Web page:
A stunning admission on Thursday from a top aide to President Donald Trump marked a ajor moment in the impeachment inquiry.
The President’s acting chief of staff, Mick Mulvaney, just contradicted his boss in an epic and unexpected way, by saying that getting Ukraine to investigate Democrats was a factor in holding up hundreds of millions in aid.
What you’re describing is a quid pro quo, a reporter told Mulvaney. To which Mulvaney answered: “We do — we do that all the time with foreign policy.”
Later, Mulvaney tried to walk it all back in a written statement.
“Let me be clear, there was absolutely no quid pro quo between Ukrainian military aid and any investigation into the 2016 election.”
Trump has been denying quid pro quo
Trump has spent weeks saying there was no quid pro quo between him and Ukrainians; that he did not demand an investigation of Hunter Biden’s former company or the origins of the Mueller report in exchange for nearly $400 million in aid.
This is what Trump said YESTERDAY
“There was no quid pro quo,” Trump said Wednesday in the Oval Office, one representative example of the thing he’s repeated like a mantra.
What was Mulvaney thinking?
A new strategy
When asked about the decision to withhold aid from Ukraine, Mulvaney told reporters: “The money that was held up had nothing to do with Biden.”
“I was involved in the process by which the money was held up temporarily, OK? Three issues for that: The corruption in the country, whether or not they were participating with supporting Ukraine and whether or not they are cooperating with an ongoing investigation with our Department of Justice,” he said. “That’s completely legitimate.”
A flawed strategy
The strategy ignores the fact that Trump repeatedly mentioned the Bidens during the call with Zelensky. Perez notes the strategy caught a lot of the President’s allies by surprise.
In an unusual statement expressing public distance from the White House, a senior Justice Department official responded: “If the White House was withholding aid in regards to the cooperation of any investigation at the Department of Justice, that is news to us.”
Trump’s attorney Jay Sekulow told CNN’s Jim Acosta: “The legal team was not involved in the acting chief of staff’s press briefing.”
Is quid pro quo necessary for impeachment?
Nope. At least not according to a lot of Democrats, who have said the simple and obvious fact that Trump pressured and invited foreign leaders to investigate his rival’s family is illegal, since he asked a foreigner for something of political value to him. That in itself could meet the constitutional test of “high crimes and misdemeanors.”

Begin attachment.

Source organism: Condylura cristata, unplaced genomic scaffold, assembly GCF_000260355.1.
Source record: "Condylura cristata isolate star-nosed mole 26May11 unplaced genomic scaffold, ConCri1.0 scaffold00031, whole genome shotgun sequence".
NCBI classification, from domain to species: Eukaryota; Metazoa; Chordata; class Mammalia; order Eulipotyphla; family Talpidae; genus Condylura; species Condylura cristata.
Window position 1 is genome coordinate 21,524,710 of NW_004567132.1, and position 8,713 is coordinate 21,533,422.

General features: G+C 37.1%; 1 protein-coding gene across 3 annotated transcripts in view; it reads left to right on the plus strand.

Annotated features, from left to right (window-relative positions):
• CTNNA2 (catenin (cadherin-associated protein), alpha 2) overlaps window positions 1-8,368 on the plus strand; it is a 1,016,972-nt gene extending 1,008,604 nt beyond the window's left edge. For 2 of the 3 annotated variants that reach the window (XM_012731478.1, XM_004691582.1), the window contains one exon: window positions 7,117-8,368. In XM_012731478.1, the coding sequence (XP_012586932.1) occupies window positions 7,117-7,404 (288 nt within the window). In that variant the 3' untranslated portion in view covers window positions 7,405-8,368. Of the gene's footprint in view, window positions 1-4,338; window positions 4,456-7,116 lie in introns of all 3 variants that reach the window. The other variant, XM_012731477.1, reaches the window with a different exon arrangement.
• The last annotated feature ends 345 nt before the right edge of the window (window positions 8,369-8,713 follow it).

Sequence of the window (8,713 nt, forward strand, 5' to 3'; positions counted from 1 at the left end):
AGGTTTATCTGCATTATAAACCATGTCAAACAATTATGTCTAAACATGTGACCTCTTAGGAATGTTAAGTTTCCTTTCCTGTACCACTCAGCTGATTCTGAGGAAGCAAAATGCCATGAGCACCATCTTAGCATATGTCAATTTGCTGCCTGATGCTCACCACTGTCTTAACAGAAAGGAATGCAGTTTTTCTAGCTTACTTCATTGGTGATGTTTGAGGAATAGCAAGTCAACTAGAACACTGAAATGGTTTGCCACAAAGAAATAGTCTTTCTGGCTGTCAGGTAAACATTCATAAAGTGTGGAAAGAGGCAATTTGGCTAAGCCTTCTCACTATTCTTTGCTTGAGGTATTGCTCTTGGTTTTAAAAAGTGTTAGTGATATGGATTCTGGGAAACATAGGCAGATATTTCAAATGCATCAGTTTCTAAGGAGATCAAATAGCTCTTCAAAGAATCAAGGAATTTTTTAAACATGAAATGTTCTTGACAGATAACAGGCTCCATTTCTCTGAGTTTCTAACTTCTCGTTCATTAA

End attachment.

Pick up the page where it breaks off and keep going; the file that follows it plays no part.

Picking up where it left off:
The pressure may be enough.
“The reality is, as much as there’s a lot of focus on a quid pro quo, I just want to remind everyone, you do not need a quid pro quo. The United States asking a foreign leader to interfere in an American presidential election is illegal, un-American, unpatriotic and in it of itself constitutes grounds for impeachment,” said Rep. David Cicilline, a Rhode Island Democrat.
Trump will host the G7 at his struggling golf course, a new test for the Constitution
Mulvaney also answered questions Thursday about Trump’s decision to host leaders from the world’s most industrialized democracies at his struggling golf course in Doral, Florida. The formal decision comes the same week that an appeals court revived a lawsuit about whether foreigners staying at the Trump hotel in DC breaks the Constitution’s emoluments clause. It’s a good reminder that while everyone is focused on Ukraine, the Trump presidency tests the Constitution every day in new ways.
Fallout from a clash at the White House between Trump and Pelosi also continued. He posted a photo of her standing up to him during a meeting at the White House Wednesday. It’s a remarkable image of a tense moment as Trump’s aides look away and Pelosi stares him down. She said Thursday she was probably telling him that his foreign policy always seems to benefit Vladimir Putin. In this case, the US abandoning Kurds helps Putin’s ally, Syria.
He tweeted the photo accusing her of having a meltdown, but she fired back that he was the one who had a meltdown and she was worried about his mental health. That might be dismissed as overheated rhetoric, but it shouldn’t, writes Chris Cillizza.
Key witness: Sondland breaks with Trump
Today on the Impeachment Watch podcast, CNN Political Director David Chalian dove into the testimony of US Ambassador to the European Union Gordon Sondland before House impeachment investigators. Chalian talked to CNN justice correspondent Jessica Schneider and CNN reporter and producer Marshall Cohen.
- The ambassador, a GOP donor, wasn’t aware until “much later” that Giuliani’s agenda might have included an effort to “prompt the Ukrainians” to investigate the Bidens.
- He said he was “disappointed” that Trump wouldn’t commit to a meeting sought by Ukrainian President Volodymyr Zelensky until they spoke with Giuliani
A few more things
A top aide to Secretary of State Mike Pompeo, Ulrich Brechbul, had been scheduled to testify before House investigators. But that testimony may be on ice. Stay tuned.
What are we doing here?
The President has invited foreign powers to interfere in the US presidential election.
Democrats want to impeach him for it.
It is a crossroads for the American system of government as the President tries to change what’s acceptable for US politicians. This newsletter will focus on this consequential moment in US history.